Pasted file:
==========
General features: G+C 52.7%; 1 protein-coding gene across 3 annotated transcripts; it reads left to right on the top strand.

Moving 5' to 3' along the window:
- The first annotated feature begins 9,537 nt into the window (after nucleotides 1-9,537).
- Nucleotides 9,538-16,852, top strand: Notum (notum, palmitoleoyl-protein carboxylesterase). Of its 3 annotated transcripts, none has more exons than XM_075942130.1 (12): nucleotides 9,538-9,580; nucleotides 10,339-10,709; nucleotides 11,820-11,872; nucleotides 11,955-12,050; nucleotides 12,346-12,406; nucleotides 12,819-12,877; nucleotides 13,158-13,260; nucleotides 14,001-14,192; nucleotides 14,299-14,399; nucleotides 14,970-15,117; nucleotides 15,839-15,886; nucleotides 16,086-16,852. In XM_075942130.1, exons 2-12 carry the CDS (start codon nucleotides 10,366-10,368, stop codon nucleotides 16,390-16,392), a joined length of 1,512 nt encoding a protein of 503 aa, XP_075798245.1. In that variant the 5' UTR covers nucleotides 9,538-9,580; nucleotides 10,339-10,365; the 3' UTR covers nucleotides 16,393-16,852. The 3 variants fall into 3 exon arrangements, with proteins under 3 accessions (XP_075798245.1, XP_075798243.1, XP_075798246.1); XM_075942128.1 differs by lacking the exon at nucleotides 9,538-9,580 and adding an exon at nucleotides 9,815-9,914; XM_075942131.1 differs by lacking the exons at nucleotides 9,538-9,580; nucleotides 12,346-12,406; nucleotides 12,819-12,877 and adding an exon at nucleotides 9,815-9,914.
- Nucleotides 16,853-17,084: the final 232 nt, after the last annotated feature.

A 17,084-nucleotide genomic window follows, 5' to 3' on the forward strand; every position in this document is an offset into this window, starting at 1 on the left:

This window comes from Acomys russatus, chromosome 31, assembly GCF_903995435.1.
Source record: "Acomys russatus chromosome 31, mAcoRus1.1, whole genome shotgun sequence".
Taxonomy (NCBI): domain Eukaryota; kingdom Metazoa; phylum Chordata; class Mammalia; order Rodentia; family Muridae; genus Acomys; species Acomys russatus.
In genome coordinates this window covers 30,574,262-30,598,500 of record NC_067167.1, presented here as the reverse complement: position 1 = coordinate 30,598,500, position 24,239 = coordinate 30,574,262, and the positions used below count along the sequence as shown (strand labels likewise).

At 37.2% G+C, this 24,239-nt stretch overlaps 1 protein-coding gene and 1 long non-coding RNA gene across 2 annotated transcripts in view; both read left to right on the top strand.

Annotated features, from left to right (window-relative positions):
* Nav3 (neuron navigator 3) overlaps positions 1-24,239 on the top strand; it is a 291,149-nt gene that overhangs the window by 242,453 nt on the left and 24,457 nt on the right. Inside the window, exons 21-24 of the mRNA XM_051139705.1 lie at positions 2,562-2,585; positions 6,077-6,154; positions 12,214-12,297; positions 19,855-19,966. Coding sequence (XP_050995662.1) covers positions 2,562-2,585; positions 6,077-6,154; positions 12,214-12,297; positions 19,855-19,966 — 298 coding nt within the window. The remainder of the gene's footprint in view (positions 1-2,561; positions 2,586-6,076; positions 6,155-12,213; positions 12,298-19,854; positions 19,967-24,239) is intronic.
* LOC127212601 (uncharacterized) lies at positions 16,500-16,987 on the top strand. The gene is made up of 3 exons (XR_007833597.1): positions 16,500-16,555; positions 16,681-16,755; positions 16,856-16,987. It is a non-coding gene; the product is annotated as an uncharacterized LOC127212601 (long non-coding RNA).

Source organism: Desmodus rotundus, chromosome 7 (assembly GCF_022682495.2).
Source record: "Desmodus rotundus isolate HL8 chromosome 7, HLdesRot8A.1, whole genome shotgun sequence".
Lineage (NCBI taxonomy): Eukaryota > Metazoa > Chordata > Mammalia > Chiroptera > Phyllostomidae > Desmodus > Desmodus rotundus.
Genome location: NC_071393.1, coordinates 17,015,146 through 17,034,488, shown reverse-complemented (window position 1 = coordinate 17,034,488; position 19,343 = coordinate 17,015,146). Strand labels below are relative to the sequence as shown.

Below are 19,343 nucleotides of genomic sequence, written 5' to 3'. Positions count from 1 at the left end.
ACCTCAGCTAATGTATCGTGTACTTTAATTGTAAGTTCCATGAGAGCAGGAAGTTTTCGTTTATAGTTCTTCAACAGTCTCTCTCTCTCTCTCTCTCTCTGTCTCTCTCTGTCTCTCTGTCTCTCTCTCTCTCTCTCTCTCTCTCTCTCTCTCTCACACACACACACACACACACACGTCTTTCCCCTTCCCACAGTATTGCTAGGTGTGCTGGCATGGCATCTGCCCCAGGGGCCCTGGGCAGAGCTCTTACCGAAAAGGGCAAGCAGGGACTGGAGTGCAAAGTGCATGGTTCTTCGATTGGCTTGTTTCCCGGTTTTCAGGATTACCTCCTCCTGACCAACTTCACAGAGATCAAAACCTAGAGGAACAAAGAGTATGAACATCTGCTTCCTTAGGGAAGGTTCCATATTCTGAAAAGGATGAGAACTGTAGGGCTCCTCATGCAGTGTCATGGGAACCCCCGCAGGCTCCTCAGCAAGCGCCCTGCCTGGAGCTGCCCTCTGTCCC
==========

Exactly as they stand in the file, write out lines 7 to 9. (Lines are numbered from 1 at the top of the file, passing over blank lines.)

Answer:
This window comes from Acomys russatus, chromosome 31, assembly GCF_903995435.1.
Source record: "Acomys russatus chromosome 31, mAcoRus1.1, whole genome shotgun sequence".
Taxonomy (NCBI): domain Eukaryota; kingdom Metazoa; phylum Chordata; class Mammalia; order Rodentia; family Muridae; genus Acomys; species Acomys russatus.